Need Help With Food Costs After a Cancer Diagnosis?

February 15, 2024
A shelf filled with jars of sunflower butter and cans of tuna

Photo by Aaron Doucett for Unsplash

If cancer costs are making it hard for you or someone you know to access sufficient and nutritious food, help is available.


Facing cancer is hard. It’s not just about being sick. A cancer diagnosis can make so many things more difficult for survivors and their loved ones, especially when we talk about eating well. Not having enough to eat and having limited access to healthy food is called food insecurity.  

Food insecurity can impact anyone. A 2022 study in the Journal of the National Cancer Institute suggests that between 17% and 55% of people diagnosed with cancer could face this problem. While food insecurity is not caused by cancer, the impact of a diagnosis and treatment can affect economic and food security.

Many people experience fear that they cannot access healthy foods or may not have adequate food before a cancer diagnosis. This can be even more taxing after a diagnosis. When people living with cancer experience food insecurity, their loved ones and caregivers can be affected as well.


Here are 5 resources that can help: 


1. Cancer Support Helpline

If you or someone you love is impacted by a cancer diagnosis and experiencing food insecurity, call our Helpline at 888-793-9355, or contact a Helpline navigator via our live web chat service. The Helpline is staffed by trained navigators who can provide referrals and resources specific to your needs and your location. This includes financial navigation for callers who are seeking help with their cancer-related treatment expenses.

Overwhelmed by medical bills and living expenses after a cancer diagnosis? Watch this 1-minute video to learn more about how our Cancer Support Helpline can assist you. Then visit our Support Room for more videos with practical tips to manage cancer costs.

2. Supplemental Nutrition Assistance Program (SNAP) 

SNAP is a government-sponsored program that provides funding for families and individuals to purchase food. SNAP is based on household income and has different benefit amounts based on a person’s or family’s level of need. SNAP can help make it more affordable to obtain healthy foods, leading to a more balanced and nutritious diet.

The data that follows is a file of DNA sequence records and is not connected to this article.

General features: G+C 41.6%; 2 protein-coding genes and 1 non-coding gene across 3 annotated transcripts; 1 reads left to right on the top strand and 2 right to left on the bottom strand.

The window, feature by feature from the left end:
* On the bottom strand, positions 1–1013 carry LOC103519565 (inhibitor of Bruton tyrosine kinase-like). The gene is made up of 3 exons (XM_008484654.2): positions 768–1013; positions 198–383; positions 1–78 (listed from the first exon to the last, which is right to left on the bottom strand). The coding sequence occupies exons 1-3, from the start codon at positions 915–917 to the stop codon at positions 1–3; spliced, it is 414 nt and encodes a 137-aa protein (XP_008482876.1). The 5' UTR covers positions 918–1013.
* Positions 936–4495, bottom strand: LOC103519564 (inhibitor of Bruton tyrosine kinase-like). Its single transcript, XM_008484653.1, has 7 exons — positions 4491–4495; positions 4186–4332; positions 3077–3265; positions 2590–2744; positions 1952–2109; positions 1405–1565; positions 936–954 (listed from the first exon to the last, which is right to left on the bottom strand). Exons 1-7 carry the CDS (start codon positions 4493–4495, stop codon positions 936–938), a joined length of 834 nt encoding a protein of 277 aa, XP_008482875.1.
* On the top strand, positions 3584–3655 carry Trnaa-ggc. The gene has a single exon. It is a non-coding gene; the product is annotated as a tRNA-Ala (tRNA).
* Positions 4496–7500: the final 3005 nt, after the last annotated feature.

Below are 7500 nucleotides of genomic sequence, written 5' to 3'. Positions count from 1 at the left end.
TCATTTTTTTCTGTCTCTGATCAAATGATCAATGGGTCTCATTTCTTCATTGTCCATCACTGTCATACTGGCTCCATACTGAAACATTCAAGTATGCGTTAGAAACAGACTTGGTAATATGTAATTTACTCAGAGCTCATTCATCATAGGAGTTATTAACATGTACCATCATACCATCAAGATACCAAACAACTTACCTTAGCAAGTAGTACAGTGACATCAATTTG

Find out more about SNAP eligibility and how to apply for the program.


3. Food Pantries 

Food pantries are local organizations that collect and distribute food items to those who need them. Food pantries can provide staple foods with high nutritional value. Pantries also work to include healthy diet options and may have additional resources or opportunities for food access. 

Search for local pantries, food banks, and other food help.


4. Dietitians/Nutritionists

A registered dietitian (RD) is an expert on diet and nutrition. Some RDs are certified to work with people with cancer. These dietitians serve as certified specialists in oncology nutrition, or CSOs. Some CSOs are included as part of one’s cancer care team. Other CSOs may or may not be covered by insurance.

Check with your healthcare provider to see if there is an RD or CSO on your cancer care team. You can also search for an oncology dietitian near you.


Get Tips to Cope With Eating Problems During Cancer Treatment


5. Social Workers

Oncology social workers provide support to cancer patients and their families. Specifically, they can help with emotional and financial concerns, and find ways to improve the quality of life of cancer patients and their loved ones.



Eating healthy is important at every step in the cancer experience. Food insecurity can make a cancer diagnosis even more stressful. The good news is there are resource programs and healthcare professionals in the community that can help. You do not need to face these challenges alone.